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Amour (2012), by Michael Haneke

In my opinion, Michael Haneke is one of the very best contemporary filmmakers. He does not go for the lowest common dominator. Admittingly provocative, he explores countercurrent themes, not hesitating to expose an alienated society’s behaviour, in brutal fashion, without any sort of contemplation. The Austrian director portrays complex realities, perfectly deconstructing the inconsistencies of a civilizational state that is far from perfect.

We just cannot be indifferent to works like Funny Games (1997) The White Ribbon (2001) and La pianiste (2009).

Winner of the 2012 Cannes Palme d’Or, Amour is a thrilling movie, charged with endless sadness and anguish. But, also, the most beautiful love story I ever had the chance of watching in the “imaginary” realm of cinema. Imaginary with quotation marks, since fiction is mixed with reality. This is a recurring idea in my writings, because it reflects my view on the seventh art, and Haneke does it in an illustrious manner.

He says: “I try to get closer to reality, to get close to the contradictions. The cinema world can be a real world rather than a dream world.”

Georges (Jean-Louis Trintignante), confronted with his wife’s illness Anne (Emmanuelle Riva), closes himself in their own space, full of memories, interdicted to others. Anne’s image has faded away… the only thing he can do now is to revisit the past in a vain attempt to appease a suffering that breaks out, leaving no room for resignation… that past allows Georges to recall how Anne used to be, sitting in the living room, sitting at the piano, playing the beautiful piece Impromptu, Op. 90 D899 No. 3 by Franz Schubert.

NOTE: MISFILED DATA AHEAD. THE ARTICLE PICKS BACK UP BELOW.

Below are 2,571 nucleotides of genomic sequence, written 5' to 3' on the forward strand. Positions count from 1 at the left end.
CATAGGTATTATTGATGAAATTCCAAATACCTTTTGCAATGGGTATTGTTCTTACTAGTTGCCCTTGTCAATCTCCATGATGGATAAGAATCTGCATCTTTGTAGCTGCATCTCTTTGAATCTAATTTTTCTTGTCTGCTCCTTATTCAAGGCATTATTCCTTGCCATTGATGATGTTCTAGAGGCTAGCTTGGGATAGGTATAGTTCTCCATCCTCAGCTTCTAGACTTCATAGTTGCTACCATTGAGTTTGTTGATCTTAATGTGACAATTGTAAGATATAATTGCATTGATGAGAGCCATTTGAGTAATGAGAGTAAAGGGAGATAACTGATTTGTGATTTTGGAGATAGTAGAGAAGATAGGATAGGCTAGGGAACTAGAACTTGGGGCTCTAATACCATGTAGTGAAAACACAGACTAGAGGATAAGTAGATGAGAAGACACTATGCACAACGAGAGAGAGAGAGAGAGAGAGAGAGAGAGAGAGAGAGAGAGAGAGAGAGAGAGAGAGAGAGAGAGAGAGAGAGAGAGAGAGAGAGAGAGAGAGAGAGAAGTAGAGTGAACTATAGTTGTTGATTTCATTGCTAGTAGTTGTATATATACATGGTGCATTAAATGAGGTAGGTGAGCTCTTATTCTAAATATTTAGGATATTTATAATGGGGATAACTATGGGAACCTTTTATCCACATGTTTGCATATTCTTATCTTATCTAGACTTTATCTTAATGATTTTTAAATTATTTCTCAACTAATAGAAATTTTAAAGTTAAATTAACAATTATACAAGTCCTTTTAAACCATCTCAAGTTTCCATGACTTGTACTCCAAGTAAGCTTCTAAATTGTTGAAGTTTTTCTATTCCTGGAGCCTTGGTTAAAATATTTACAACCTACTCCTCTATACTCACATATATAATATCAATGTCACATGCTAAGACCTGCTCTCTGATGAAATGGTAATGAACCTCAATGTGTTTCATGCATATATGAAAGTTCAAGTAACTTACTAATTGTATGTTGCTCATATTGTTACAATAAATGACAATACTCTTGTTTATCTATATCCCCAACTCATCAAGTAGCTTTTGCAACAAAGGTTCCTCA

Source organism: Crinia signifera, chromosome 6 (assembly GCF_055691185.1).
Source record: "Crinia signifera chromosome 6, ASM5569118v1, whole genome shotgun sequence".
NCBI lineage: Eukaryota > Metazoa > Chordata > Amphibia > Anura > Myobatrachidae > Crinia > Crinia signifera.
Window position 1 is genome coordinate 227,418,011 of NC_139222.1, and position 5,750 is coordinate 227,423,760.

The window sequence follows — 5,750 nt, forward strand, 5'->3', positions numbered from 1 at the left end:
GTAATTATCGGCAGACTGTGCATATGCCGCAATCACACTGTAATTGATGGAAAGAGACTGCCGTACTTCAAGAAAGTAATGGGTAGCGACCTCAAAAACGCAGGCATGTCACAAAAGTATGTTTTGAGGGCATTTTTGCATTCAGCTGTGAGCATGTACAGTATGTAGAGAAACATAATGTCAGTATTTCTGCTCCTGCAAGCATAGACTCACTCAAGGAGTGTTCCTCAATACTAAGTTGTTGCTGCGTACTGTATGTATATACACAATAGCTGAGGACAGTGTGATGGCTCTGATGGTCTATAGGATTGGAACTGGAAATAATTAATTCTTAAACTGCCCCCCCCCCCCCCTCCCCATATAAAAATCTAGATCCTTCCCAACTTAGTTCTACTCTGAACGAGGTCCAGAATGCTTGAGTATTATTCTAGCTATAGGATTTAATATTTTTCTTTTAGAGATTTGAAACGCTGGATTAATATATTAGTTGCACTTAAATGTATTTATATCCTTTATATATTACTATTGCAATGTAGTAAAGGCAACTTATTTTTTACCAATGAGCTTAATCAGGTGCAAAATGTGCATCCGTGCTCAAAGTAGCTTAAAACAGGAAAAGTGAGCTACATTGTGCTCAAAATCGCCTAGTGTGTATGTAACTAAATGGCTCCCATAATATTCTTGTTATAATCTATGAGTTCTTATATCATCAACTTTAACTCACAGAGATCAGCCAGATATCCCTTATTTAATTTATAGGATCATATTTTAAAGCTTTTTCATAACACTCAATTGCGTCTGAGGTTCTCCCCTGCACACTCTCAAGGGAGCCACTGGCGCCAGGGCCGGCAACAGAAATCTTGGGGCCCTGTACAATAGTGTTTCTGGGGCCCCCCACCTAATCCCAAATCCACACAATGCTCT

Haneke only shows fragments of this old couple’s lives, but we just need some moments to perceive how deep their love is, undeniable even in the eyes of the most cynic. In one of the opening scenes, the lens captures the beginning of a concert, starring Anne, whose first notes lead to the guessing of Schubert’s play, under Georges’ contemplative gaze.

The narrative slowly unfolds itself. The silences are piercing. We are witnessing a path towards decline, where loneliness is the only “company”.

Haneke films every detail with frightening crudeness. The ageing that dictates the human being’s decay; the (imposed) return to childhood, when we all need to be taken care of. And, here, they do…

Haneke’s perspective on old age denounces the perverse effects of time. However, his approach goes even further. He confronts the viewer with limit situations. It reveals how ageing annihilates Man, showing that the natural cycle of life, romanticized by many, is anything but. He shatters all the clichés, repeated to exhaustion, about premises inherent to this stage, like the wisdom and experience that come from it. Is there any trace of dignity in old age?

The performances of Jean-Louis Trintignante and Emmanuelle Riva are terrific.

Amour is the depiction of life’s ephemerality in a confrontation with manifest suffering, in no way sublimated. The preservation of memory as a way of survival.

Amour and the threshold of despair …

Even though she has a degree in Marketing Management, her path has never been linear. She hates dull routines and writing is her refuge. When she starts her wanderings through the universe she completely alienates herself from the world. Never took herself seriously. One of her main personality traces is to create empathy with everyone. Her greatest passion is cinema and, whenever possible, doesn’t decline any chance to talk about it with the usual suspects with whom she shares her moods. "I try to get closer to reality, to get close to the contradictions. The cinema world can be a real world rather than a dream world.” – Michael Haneke

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